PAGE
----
This poem is dedicated to the memory of
my Mother, Irene Bliss

July 21, 1915 - July 23, 2002


Thank you Lord, for this mother who gave,

Her body to harbor me,

Keeping me safe, from the ills of this world,

Through viability.


Thank you Lord for this mother of mine,

Who nourished me with her breast,

And labored unceasing, from daylight till dark,

With so little time for rest.


And thank you for, a mother, who loved,

With only a love you could give,

And vowed with her heart, to watch over me,

So long, as we both, should live.


Thank you Lord, for this mother of mine,

Who suffered with pain and in tears,

And then for her effort, received no rewards,

No laurels, no trophies, no cheers.


What can I do for this mother of mine,

That generously gave, without thought,

Neglecting her needs, for the wants that were mine,

Counting her own needs as naught.


All I can give, is my unending love,

And my prayers and petitions to you,

That you will reward her, her toil and her tears,

When her life on earth is through.  


used by permission
Copyright Ron Bliss
All Rights Reserved 


The History of Mother's Day

The earliest Mother's Day celebrations can be traced back to the spring celebrations of ancient Greece in honor of Rhea, the Mother of the Gods. During the 1600's, England celebrated a day called "Mothering Sunday." Celebrated on the 4th Sunday of Lent (the 40 day period leading up to Easter), "Mothering Sunday" honored the mothers of England.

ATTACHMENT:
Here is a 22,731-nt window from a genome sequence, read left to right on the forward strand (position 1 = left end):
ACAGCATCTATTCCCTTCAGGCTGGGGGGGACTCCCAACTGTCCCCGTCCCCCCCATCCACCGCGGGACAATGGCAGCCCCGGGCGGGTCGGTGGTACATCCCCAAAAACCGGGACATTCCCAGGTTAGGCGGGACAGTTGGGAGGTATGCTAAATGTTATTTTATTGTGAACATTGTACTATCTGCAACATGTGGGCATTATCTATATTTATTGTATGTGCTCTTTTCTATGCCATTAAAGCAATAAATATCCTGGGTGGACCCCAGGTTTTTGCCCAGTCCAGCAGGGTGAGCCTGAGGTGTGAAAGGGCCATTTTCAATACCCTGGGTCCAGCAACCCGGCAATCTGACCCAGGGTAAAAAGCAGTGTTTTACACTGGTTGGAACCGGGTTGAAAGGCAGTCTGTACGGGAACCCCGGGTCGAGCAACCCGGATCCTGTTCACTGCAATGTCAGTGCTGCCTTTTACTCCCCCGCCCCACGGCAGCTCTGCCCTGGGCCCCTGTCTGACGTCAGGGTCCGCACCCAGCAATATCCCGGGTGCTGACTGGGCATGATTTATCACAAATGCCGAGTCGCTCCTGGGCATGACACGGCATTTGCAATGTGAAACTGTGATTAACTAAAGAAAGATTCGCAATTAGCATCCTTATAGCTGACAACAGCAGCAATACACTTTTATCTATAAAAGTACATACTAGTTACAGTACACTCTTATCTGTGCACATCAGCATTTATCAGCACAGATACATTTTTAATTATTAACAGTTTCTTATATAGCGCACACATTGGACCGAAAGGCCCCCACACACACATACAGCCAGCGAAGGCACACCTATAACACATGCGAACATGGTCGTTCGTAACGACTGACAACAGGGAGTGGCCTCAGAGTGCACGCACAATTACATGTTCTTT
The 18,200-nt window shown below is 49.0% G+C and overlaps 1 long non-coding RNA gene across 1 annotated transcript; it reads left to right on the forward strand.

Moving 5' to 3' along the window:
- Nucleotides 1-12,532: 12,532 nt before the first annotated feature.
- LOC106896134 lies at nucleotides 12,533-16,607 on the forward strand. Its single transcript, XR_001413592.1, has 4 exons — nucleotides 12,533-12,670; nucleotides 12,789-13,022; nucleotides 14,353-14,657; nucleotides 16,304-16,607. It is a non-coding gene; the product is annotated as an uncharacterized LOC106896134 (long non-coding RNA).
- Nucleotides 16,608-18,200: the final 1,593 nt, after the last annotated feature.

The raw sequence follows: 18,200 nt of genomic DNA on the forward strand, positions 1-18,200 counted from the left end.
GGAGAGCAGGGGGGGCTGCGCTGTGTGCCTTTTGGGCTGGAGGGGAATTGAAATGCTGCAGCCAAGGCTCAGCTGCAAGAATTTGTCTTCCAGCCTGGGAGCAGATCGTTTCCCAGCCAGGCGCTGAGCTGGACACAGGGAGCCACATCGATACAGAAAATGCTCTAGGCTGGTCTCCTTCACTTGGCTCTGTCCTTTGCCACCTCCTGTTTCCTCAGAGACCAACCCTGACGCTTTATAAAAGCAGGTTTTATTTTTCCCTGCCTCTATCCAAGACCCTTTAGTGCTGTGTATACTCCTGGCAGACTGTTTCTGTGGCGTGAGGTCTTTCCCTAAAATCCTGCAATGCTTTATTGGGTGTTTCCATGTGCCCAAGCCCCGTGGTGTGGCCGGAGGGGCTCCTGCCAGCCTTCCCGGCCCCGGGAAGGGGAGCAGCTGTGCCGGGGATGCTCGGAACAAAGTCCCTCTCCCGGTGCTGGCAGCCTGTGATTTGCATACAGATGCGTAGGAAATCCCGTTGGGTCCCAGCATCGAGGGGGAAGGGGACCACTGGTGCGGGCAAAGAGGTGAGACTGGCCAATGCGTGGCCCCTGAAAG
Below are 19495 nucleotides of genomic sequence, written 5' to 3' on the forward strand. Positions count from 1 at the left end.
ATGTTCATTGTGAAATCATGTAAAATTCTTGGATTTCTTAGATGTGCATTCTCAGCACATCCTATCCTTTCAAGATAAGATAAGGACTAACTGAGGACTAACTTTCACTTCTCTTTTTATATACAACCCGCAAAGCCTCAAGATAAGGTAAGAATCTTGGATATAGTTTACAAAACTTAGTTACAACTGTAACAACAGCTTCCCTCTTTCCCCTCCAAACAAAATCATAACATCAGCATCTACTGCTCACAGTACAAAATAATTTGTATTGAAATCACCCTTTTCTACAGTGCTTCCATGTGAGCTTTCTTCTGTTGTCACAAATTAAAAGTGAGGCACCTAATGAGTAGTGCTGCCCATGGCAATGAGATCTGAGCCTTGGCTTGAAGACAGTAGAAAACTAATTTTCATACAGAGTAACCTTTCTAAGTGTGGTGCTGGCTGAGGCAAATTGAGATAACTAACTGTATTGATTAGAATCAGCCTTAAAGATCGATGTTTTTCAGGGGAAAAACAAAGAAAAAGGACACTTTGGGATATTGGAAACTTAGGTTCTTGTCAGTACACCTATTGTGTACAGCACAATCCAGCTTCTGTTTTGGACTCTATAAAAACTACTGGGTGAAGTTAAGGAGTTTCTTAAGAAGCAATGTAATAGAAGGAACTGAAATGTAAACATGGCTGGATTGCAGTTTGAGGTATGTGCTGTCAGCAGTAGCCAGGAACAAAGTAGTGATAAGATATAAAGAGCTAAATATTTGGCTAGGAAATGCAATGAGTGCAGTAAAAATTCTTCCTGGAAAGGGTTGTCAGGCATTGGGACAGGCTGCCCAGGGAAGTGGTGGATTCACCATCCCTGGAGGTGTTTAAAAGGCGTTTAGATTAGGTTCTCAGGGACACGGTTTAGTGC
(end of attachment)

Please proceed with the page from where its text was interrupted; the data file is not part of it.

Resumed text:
During this time many of the England's poor worked as servants for the wealthy. As most jobs were located far from their homes, the servants would live at the houses of their employers. On Mothering Sunday the servants would have the day off and were encouraged to return home and spend the day with their mothers. A special cake, called the mothering cake, was often brought along to provide a festive touch.

As Christianity spread throughout Europe the celebration changed to honor the "Mother Church" -- the spiritual power that gave them life and protected them from harm. Over time the church festival blended with the Mothering Sunday celebration. People began honoring their mothers as well as the church.

In the United States Mother's Day was first suggested in 1872 by Julia Ward Howe (who wrote the words to the Battle Hymn of the Republic) as a day dedicated to peace. Ms. Howe would hold organized Mother's Day meetings in Boston, MA, every year.

In 1907 Anna Jarvis, from Philadelphia, began a campaign to establish a national Mother's Day. Ms. Jarvis persuaded her mother's church in Grafton, West Virginia, to celebrate Mother's Day on the second anniversary of her mother's death, the 2nd Sunday of May. By the next year, Mother's Day was also celebrated in Philadelphia.

Ms. Jarvis and her supporters began to write to ministers, businessman, and politicians in their quest to establish a national Mother's Day. It was successful as by 1911 Mother's Day was celebrated in almost every state. President Woodrow Wilson, in 1914, made the official announcement proclaiming Mother's Day as a national holiday that was to be held each year on the 2nd Sunday of May.

While many countries of the world celebrate their own Mother's Day at different times throughout the year, there are some countries such as Denmark, Finland, Italy, Turkey, Australia, and Belgium which also celebrate Mother's Day on the second Sunday of May.


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